Date of Award


Document Type

Open Access

Degree Name

Bachelor of Science


Gender, Sexuality and Women's Studies

Second Department


First Advisor

Erika Nelson Mukherjee

Second Advisor

Lindsay Morton


Neurosexism; mental illness; gender difference; sex difference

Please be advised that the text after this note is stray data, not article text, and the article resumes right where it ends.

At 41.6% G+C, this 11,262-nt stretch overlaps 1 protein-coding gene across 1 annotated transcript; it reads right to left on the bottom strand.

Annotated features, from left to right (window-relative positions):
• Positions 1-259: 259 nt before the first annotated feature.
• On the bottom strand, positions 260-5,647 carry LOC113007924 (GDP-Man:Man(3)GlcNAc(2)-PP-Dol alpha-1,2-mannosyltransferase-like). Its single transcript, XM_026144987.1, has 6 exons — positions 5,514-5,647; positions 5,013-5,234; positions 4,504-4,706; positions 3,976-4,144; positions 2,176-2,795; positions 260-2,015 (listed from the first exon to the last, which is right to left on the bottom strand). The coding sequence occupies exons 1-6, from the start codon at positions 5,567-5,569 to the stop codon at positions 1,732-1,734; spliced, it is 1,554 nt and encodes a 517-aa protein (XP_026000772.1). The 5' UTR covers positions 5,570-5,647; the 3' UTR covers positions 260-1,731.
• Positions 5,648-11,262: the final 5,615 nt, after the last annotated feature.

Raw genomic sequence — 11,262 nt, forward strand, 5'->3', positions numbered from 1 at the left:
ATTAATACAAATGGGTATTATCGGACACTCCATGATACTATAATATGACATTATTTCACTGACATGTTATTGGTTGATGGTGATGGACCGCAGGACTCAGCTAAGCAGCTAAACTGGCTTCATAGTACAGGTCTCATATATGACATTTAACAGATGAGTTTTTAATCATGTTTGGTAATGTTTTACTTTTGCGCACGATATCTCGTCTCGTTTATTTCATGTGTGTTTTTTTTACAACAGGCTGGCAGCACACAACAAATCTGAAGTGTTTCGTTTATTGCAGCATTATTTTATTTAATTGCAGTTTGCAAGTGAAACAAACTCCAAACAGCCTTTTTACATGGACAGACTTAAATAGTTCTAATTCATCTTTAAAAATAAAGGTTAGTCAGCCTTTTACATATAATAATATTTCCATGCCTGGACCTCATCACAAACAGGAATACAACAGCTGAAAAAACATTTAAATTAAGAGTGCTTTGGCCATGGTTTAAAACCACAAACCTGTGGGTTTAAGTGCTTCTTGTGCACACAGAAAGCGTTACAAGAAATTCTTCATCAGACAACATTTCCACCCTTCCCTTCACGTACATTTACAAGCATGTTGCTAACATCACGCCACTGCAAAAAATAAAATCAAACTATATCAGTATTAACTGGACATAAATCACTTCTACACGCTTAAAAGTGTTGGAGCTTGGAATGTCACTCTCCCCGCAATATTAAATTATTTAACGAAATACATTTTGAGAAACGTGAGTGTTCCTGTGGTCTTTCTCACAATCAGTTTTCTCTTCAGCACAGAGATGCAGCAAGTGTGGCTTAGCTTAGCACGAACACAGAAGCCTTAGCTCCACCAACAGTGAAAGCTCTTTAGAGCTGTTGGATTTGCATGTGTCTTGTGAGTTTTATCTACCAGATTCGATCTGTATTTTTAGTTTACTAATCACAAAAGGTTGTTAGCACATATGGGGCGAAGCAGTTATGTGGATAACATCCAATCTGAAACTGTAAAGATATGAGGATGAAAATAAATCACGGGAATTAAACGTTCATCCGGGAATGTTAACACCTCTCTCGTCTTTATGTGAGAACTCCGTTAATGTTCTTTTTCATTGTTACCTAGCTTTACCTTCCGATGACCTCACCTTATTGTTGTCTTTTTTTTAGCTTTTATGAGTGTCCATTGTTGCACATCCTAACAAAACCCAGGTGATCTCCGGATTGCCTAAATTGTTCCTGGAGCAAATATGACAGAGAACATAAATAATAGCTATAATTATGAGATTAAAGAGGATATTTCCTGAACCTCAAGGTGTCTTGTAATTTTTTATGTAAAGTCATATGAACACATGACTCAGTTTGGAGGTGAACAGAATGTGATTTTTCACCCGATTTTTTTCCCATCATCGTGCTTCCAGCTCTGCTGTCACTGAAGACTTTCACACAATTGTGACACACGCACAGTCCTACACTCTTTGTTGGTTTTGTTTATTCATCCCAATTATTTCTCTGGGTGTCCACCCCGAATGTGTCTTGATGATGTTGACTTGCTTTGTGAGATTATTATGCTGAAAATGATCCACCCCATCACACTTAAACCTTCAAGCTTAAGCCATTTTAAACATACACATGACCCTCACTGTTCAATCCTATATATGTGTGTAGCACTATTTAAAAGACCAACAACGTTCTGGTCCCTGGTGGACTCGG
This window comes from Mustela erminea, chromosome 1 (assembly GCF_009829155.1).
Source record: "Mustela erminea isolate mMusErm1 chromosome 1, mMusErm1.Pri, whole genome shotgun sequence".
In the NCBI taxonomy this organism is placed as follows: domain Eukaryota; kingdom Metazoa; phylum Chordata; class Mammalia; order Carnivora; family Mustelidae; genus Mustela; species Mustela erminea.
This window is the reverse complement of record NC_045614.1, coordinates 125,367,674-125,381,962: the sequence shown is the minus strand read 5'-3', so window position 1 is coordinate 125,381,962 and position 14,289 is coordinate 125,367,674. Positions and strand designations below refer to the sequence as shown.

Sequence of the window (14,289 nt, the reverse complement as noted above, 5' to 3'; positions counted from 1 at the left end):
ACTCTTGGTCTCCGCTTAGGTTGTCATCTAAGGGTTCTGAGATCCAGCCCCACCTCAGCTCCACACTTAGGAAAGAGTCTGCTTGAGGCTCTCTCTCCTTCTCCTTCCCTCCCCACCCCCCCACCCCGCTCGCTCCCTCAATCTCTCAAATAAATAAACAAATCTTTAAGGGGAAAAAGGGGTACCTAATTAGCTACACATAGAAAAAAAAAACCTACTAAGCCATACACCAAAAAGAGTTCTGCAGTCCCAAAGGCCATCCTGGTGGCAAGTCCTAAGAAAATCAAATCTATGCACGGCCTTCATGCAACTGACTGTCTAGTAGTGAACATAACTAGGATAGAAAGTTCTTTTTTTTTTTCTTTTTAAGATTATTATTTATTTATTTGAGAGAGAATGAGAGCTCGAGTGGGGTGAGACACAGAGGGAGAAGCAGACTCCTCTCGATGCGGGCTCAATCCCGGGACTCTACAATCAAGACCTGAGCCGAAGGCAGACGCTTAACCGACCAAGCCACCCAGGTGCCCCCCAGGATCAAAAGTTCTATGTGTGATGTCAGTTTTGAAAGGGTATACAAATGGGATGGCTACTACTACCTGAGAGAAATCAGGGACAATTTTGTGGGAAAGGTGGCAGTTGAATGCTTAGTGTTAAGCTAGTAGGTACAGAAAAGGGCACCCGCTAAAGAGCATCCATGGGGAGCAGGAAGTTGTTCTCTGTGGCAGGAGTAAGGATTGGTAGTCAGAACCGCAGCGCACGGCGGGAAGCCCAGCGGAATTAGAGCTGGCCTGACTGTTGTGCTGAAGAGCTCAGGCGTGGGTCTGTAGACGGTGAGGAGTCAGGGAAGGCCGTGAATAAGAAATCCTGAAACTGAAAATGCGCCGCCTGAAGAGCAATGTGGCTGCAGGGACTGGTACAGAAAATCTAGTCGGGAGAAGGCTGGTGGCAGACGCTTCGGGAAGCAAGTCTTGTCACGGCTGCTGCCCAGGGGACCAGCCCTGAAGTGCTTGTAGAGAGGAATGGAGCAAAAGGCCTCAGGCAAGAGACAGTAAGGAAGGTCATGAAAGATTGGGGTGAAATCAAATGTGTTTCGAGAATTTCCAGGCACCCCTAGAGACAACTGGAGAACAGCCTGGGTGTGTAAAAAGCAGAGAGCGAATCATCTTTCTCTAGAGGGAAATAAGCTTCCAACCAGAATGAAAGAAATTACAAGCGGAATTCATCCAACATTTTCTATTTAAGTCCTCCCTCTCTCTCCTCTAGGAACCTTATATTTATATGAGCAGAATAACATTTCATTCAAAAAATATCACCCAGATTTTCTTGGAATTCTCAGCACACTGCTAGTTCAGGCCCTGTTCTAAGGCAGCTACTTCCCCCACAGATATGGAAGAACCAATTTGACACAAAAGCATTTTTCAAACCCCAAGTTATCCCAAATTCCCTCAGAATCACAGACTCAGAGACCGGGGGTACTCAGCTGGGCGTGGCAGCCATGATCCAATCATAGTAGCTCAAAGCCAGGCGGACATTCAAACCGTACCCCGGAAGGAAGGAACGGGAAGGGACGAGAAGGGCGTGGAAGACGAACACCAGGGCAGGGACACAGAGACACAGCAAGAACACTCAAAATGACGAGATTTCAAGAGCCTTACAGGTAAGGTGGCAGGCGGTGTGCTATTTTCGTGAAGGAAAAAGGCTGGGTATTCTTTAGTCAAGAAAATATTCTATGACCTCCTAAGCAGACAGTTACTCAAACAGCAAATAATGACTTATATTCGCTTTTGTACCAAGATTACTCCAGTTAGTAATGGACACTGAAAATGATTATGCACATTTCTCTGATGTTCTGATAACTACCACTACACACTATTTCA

In the growing age of neuroscience, we are rapidly churning out answers to questions about the mind and mental illness that have always evaded us. While increased neurological understanding is valuable to mental illness, our current understanding of mental illness comes with historical baggage that has negatively shaped society’s beliefs connecting females to illness. Our definitions of mental illness and its association with women came out of a history of stigmatization against women, disease, and Otherness. This has manifested into the pathologization of female experience as mental illness. The onset of new brain science had a similar agenda to make female inferiority scientifically true, and neuroscience thus made room for neurosexism, the sexist assumption that all differences perceived between men and women are a direct result of neurological difference. While sex differences do exist in male and female brains, it is the neurological aspects along with social constructs of gender imbalance that account for these differences in mental illness between men and women today. An experiment was conducted on perceptions and reactions towards those with mental illness and found that the gender of the individual with mental illness did impact responses, highlighting gender discrepancies in our understanding of mental illness and further supporting that neurological and social factors together sustain difference. Increased understanding of the female to illness connection can help us reduce the pathologization of female experience, improve our current approach to neurological research, and reshape the conversations around sex and gender differences in mental illness.